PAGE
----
The Adoption of Non-Rival Inputs and Firm Scope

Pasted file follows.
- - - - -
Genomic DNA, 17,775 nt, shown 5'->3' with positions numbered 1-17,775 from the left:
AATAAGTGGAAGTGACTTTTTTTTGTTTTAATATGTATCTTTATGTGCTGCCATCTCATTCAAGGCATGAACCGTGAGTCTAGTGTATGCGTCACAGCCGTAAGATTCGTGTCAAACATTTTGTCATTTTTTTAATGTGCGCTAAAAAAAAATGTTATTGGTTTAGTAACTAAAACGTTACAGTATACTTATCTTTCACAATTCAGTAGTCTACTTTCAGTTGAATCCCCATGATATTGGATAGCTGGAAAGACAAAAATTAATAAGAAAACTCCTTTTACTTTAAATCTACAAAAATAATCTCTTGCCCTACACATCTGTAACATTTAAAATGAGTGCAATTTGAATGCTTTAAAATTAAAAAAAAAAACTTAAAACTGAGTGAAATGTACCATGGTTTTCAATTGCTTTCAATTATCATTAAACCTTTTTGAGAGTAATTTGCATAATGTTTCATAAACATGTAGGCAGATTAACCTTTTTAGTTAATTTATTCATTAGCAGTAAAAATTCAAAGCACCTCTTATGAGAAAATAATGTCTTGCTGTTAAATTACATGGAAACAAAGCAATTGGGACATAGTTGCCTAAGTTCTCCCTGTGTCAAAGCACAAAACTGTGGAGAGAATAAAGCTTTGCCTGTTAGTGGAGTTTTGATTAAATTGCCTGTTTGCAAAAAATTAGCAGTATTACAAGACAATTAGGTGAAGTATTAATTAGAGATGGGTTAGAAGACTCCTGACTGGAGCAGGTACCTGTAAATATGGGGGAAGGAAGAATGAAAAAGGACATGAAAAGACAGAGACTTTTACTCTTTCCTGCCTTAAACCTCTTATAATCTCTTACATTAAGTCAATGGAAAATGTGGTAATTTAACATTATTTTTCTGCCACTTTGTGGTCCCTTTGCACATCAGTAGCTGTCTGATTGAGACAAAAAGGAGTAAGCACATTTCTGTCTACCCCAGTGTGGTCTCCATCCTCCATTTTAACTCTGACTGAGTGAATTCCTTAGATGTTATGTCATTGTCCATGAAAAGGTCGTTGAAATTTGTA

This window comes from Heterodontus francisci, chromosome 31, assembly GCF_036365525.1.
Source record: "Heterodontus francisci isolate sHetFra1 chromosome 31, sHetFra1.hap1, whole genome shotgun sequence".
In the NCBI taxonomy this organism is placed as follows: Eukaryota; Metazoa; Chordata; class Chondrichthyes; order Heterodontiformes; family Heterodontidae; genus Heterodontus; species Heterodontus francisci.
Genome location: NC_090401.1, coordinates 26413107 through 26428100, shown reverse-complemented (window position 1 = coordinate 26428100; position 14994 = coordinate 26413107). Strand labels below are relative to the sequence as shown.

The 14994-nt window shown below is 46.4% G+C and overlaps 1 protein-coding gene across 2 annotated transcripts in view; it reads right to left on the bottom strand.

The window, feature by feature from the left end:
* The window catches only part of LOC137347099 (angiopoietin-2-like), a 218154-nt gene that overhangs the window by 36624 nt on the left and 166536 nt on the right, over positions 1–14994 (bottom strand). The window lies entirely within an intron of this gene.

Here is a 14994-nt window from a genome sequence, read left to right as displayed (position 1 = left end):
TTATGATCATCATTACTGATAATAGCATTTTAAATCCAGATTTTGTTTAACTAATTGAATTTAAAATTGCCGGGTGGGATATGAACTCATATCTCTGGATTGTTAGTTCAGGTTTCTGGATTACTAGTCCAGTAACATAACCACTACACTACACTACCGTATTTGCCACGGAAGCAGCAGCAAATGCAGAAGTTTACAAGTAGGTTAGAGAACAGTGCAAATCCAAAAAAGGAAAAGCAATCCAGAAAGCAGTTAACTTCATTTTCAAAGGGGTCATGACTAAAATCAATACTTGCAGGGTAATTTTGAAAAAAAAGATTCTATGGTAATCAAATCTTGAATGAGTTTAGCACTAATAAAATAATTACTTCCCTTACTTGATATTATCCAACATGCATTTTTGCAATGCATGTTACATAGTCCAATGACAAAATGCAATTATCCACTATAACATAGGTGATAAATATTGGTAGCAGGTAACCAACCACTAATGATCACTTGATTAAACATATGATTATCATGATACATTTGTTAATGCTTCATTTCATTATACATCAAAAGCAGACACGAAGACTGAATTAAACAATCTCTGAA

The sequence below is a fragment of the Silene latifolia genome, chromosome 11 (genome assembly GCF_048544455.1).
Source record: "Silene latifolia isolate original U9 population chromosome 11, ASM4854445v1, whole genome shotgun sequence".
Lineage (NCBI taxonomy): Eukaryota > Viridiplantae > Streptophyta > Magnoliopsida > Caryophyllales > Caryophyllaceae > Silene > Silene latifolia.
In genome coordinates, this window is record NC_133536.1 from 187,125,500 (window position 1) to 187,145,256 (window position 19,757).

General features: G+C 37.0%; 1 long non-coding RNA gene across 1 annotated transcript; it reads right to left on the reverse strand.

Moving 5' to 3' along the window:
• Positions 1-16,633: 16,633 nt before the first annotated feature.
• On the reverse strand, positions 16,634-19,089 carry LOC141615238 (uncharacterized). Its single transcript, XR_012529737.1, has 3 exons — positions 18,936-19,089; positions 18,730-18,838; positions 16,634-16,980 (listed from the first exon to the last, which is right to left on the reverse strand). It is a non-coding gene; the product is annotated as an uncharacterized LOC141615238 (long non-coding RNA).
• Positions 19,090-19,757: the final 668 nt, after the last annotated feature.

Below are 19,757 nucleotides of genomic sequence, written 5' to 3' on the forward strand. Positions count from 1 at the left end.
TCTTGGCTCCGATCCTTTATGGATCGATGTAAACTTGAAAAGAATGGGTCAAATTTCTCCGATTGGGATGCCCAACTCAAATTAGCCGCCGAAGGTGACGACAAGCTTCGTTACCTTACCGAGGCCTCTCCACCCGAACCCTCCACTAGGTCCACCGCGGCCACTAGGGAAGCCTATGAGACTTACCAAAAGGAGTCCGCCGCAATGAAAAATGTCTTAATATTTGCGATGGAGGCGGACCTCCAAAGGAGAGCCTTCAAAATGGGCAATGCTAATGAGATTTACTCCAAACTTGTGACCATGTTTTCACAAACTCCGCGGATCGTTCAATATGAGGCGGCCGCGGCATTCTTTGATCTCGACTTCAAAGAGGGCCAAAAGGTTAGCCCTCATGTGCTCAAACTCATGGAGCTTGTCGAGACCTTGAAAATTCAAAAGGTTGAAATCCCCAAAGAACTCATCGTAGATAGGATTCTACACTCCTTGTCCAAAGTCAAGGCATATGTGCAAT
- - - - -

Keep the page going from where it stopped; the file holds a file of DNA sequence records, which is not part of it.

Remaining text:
Custom software is distinct from other types of capital in that it is non-rival—once a firm makes an investment in custom software, it can be used simultaneously across its many establishments. Using confidential US Census data, we document that while firms with more establishments are more likely to invest in custom software, they spend less on it as a share of total capital expenditure. We explain these empirical patterns by developing a model that incorporates the non-rivalry of custom software. In the model, firms choose whether to adopt custom software, the intensity of their investment, and their scope, balancing the cost of managing multiple establishments with the increasing returns to scope from the non-rivalrous custom software investment. Using the calibrated model, we assess the extent to which the decline in the rental rate of custom software over the past 40 years can account for a number of macroeconomic trends, including increases in firm scope and concentration.